Theory and numerical simulations
Evaluation of Eq. 1 showed a range of parameter combinations that indicate optimal fat suppression (Fig. 2). Assuming a fat resonance frequency of − 440 Hz, and in the absence of field inhomogeneities that broaden the line shape of the fat resonance, the combination of a sub-pulse duration of 1.1 ms and an RF excitation frequency of 469 Hz provides complete fat nulling. Assuming fat resonances at − 400 Hz or − 480 Hz, the optimal fRF changes to 507 Hz and to 429 Hz respectively (Fig. 2). Although Eq. 1 shows that the RF excitation angle affects the optimal combination between the LIBRE frequency and duration, an increase in the RF excitation angle to 90° had a minor influence on the choice of optimal LIBRE parameter combinations (Fig. 2).
Numerical simulations demonstrated that at an RF excitation angle of 18° the transverse magnetization of on-resonance water is highest, with a fat suppression bandwidth on the order of 238 Hz (fRF = 479 Hz, τ = 1.1 ms), compared to 32 Hz and 128 Hz using WE and FS respectively (Fig. 3). The magnitude of the transverse magnetization observed at a tissue frequency of ~ 0 Hz demonstrated that a similar range of RF excitation angles may be used across techniques to achieve the same excitation behavior. The change in transverse magnetization over a range of RF excitation angles can also be interpreted as a measure of the sensitivity of the investigated sequences to B1 inhomogeneities.
Experimental results in phantoms and legs of human volunteers
The phantom experiments showed a clear difference across different fat suppression techniques (Fig. 4a). WE performed well at the center of the cylindrical phantom, but its fat suppression efficiency degrades moving towards the phantom boundaries, i.e. regions that suffer from magnetic field inhomogeneities. FS performed poorly in this 3D radial acquisition, with signal leaking across the boundaries of the air-phantom interface. LIBRE suppressed fat homogeneously in the entire phantom, including the boundaries. A frequency calibration of the LIBRE pulse in a phantom demonstrated that a range of fRF from ~ 400 Hz to ~ 500 Hz resulted in optimum fat suppression (Fig. 4b). The lowest SNR of fat (8.3 ± 0.9) was obtained using LIBRE with an fRF of 460 Hz, compared with FS (48.1 ± 3.4) and WE (31.8 ± 2.1) (Fig. 4b), both p < 0.05. The CNR between the inner and outer compartments of the phantom, that mimic blood and myocardial tissue respectively, was not significantly different across the different techniques (Fig. 4c), (p = NS).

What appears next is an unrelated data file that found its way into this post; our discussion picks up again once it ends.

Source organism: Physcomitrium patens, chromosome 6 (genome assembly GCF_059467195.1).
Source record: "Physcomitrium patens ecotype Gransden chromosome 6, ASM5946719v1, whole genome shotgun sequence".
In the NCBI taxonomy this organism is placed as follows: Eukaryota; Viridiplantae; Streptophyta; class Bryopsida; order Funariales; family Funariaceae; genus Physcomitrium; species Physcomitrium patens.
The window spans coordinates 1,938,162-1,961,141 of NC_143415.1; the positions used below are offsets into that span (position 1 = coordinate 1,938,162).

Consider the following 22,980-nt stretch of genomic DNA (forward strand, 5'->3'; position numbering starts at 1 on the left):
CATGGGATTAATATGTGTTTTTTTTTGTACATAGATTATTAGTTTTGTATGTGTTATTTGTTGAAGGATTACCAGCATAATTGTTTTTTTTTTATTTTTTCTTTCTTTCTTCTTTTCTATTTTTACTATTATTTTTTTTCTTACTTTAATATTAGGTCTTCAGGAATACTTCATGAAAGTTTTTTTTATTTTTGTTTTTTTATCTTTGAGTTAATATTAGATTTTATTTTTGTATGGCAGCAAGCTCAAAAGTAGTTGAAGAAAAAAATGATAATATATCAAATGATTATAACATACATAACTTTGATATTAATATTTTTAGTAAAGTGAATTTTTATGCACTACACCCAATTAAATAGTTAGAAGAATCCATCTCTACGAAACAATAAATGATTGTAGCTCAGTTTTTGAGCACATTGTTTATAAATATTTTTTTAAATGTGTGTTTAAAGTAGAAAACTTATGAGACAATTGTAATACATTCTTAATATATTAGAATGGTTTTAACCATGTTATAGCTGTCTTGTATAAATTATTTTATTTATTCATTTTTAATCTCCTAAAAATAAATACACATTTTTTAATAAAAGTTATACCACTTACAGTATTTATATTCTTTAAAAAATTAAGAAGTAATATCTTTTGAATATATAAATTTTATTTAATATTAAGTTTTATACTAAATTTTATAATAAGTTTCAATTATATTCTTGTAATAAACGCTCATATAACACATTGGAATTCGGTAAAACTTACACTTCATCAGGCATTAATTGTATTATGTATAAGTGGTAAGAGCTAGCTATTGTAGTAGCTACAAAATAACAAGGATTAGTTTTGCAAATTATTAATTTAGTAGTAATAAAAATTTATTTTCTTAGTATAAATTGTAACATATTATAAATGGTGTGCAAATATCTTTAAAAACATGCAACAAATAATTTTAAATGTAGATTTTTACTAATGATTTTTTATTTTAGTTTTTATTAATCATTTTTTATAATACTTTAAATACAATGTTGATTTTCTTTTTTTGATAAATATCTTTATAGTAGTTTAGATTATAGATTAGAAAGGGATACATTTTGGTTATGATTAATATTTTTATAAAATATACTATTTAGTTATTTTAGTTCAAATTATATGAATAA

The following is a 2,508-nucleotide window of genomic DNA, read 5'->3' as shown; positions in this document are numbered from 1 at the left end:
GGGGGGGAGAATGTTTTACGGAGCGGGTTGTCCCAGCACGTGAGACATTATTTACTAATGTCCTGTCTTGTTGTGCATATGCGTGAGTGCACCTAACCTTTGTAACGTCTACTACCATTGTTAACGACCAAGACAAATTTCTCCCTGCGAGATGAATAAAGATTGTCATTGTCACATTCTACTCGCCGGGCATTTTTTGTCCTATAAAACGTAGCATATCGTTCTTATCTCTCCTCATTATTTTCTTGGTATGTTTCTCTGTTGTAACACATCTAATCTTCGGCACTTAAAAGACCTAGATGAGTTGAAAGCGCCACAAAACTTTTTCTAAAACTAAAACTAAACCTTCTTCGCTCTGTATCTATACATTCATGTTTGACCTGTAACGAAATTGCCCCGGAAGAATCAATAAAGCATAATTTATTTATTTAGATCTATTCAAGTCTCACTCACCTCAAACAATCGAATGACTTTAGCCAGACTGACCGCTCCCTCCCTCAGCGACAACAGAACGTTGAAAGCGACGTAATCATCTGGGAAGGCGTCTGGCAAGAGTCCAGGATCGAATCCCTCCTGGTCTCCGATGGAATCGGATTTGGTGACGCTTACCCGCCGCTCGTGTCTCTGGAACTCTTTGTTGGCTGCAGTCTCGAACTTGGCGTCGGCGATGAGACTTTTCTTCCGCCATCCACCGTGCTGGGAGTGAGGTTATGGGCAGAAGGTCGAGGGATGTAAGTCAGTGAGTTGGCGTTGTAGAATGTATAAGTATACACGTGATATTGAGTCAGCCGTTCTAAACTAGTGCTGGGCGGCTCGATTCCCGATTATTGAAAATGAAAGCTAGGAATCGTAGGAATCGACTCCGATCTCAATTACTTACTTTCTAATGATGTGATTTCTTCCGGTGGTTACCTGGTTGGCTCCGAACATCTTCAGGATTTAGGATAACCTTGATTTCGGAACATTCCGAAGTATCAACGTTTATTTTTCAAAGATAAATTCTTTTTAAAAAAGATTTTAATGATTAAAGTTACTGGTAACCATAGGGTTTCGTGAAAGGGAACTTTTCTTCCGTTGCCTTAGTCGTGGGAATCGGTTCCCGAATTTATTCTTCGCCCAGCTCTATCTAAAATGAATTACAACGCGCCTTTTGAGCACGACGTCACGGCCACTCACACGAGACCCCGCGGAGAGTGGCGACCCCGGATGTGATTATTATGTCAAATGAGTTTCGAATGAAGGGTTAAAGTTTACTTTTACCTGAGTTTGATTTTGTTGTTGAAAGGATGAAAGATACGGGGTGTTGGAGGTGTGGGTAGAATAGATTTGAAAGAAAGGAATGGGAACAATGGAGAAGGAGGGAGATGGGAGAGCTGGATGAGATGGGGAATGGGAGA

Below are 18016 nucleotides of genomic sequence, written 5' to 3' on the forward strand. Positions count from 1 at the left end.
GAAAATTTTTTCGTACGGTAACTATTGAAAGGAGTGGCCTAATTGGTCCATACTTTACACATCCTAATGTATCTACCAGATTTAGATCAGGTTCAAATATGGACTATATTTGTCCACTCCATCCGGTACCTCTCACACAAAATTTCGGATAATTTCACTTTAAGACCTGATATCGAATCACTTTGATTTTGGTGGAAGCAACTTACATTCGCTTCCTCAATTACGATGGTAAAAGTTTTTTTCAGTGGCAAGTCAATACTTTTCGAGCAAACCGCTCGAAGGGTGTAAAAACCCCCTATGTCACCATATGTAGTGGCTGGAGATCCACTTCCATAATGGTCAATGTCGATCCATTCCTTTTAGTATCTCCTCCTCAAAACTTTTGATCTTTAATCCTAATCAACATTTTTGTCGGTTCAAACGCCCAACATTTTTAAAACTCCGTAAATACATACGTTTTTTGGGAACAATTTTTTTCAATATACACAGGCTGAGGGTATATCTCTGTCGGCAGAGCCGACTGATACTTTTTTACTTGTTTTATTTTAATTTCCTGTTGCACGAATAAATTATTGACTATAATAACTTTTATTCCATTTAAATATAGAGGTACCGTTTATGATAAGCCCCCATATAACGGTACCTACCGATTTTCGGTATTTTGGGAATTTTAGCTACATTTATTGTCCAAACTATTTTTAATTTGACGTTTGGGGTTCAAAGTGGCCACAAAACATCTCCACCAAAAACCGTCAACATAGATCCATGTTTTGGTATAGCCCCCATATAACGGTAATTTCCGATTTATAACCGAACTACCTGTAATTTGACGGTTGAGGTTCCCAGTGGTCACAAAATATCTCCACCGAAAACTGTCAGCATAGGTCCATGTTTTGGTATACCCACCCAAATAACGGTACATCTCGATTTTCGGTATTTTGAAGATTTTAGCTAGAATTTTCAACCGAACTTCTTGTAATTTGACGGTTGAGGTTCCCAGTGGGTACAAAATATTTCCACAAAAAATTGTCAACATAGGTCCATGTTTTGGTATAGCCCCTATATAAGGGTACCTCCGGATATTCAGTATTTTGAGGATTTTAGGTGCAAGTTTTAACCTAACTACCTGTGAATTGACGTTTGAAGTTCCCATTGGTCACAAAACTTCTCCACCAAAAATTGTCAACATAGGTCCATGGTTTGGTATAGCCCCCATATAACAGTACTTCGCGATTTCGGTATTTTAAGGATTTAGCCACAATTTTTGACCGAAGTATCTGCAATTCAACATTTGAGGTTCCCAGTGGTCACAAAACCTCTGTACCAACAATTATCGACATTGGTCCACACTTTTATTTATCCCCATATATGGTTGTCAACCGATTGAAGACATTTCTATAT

Measurements in the leg showed a similar behavior as in the phantom experiments (Fig. 4d) with the fat being homogenously suppressed using LIBRE. The SNR of fat was significantly decreased using LIBRE (9.9 ± 2.2) compared with FS (26.6 ± 6.9, p < 0.005) and WE (25.1 ± 6.1, p < 0.005) (Fig. 4e). The SNR of skeletal muscle tissue was similar comparing LIBRE and WE, but decreased using FS.
In vivo free-breathing whole-heart coronary artery CMR
Free-breathing coronary artery CMR was successfully performed in all subjects without complications with an average scan time of 8.6 ± 1.5 min. Subjects had an average heart rate of 64 ± 8 BPM. The average data acquisition window was 81 ± 17 ms (FS), 122 ± 26 ms (WE) and 129 ± 28 ms (LIBRE). The left and right coronary systems could be visualized clearly in all cases, but not with all techniques. A clear difference across the different techniques can be observed in the coronary reformats where both the RCA and LAD are visualized (Fig. 5). Compared to the use of WE and FS, coronary LIBRE leads to an improved visualization of the coronary arteries. In addition, large volume fat suppression can be achieved using LIBRE, as can be seen from the decrease in signal from fatty tissue in the back and chest of a subject (Fig. 6, red and green arrows). The three different fat suppression methods also had an effect on the signal behavior in the SI projections (Fig. 6, bottom row).